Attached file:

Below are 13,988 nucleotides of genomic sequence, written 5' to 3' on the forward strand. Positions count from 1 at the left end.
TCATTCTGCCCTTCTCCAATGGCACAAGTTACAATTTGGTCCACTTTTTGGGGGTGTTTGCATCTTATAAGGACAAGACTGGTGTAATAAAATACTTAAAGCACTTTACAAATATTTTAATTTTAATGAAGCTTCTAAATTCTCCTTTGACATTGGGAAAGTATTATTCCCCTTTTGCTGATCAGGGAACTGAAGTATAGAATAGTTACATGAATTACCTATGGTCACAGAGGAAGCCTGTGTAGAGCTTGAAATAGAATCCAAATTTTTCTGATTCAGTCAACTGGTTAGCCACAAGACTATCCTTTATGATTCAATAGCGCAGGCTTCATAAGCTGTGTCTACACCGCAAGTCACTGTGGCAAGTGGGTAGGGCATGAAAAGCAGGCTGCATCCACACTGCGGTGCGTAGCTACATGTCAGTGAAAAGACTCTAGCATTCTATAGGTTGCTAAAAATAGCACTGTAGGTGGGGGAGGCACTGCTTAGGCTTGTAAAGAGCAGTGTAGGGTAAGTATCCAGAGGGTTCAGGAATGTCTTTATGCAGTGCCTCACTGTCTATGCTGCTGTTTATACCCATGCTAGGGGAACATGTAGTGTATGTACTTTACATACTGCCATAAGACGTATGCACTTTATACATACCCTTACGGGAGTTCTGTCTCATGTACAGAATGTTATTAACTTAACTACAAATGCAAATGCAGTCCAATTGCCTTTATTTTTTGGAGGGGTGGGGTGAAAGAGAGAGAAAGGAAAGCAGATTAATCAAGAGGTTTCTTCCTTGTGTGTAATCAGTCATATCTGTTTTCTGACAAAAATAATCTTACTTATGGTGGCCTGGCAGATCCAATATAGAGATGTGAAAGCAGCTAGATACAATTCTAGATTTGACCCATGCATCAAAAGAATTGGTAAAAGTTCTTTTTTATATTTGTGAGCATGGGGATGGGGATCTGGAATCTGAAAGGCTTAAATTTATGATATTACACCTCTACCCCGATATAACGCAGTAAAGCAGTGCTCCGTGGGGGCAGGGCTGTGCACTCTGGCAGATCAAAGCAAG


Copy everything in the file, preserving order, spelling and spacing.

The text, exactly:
Below are 13,988 nucleotides of genomic sequence, written 5' to 3' on the forward strand. Positions count from 1 at the left end.
TCATTCTGCCCTTCTCCAATGGCACAAGTTACAATTTGGTCCACTTTTTGGGGGTGTTTGCATCTTATAAGGACAAGACTGGTGTAATAAAATACTTAAAGCACTTTACAAATATTTTAATTTTAATGAAGCTTCTAAATTCTCCTTTGACATTGGGAAAGTATTATTCCCCTTTTGCTGATCAGGGAACTGAAGTATAGAATAGTTACATGAATTACCTATGGTCACAGAGGAAGCCTGTGTAGAGCTTGAAATAGAATCCAAATTTTTCTGATTCAGTCAACTGGTTAGCCACAAGACTATCCTTTATGATTCAATAGCGCAGGCTTCATAAGCTGTGTCTACACCGCAAGTCACTGTGGCAAGTGGGTAGGGCATGAAAAGCAGGCTGCATCCACACTGCGGTGCGTAGCTACATGTCAGTGAAAAGACTCTAGCATTCTATAGGTTGCTAAAAATAGCACTGTAGGTGGGGGAGGCACTGCTTAGGCTTGTAAAGAGCAGTGTAGGGTAAGTATCCAGAGGGTTCAGGAATGTCTTTATGCAGTGCCTCACTGTCTATGCTGCTGTTTATACCCATGCTAGGGGAACATGTAGTGTATGTACTTTACATACTGCCATAAGACGTATGCACTTTATACATACCCTTACGGGAGTTCTGTCTCATGTACAGAATGTTATTAACTTAACTACAAATGCAAATGCAGTCCAATTGCCTTTATTTTTTGGAGGGGTGGGGTGAAAGAGAGAGAAAGGAAAGCAGATTAATCAAGAGGTTTCTTCCTTGTGTGTAATCAGTCATATCTGTTTTCTGACAAAAATAATCTTACTTATGGTGGCCTGGCAGATCCAATATAGAGATGTGAAAGCAGCTAGATACAATTCTAGATTTGACCCATGCATCAAAAGAATTGGTAAAAGTTCTTTTTTATATTTGTGAGCATGGGGATGGGGATCTGGAATCTGAAAGGCTTAAATTTATGATATTACACCTCTACCCCGATATAACGCAGTAAAGCAGTGCTCCGTGGGGGCAGGGCTGTGCACTCTGGCAGATCAAAGCAAG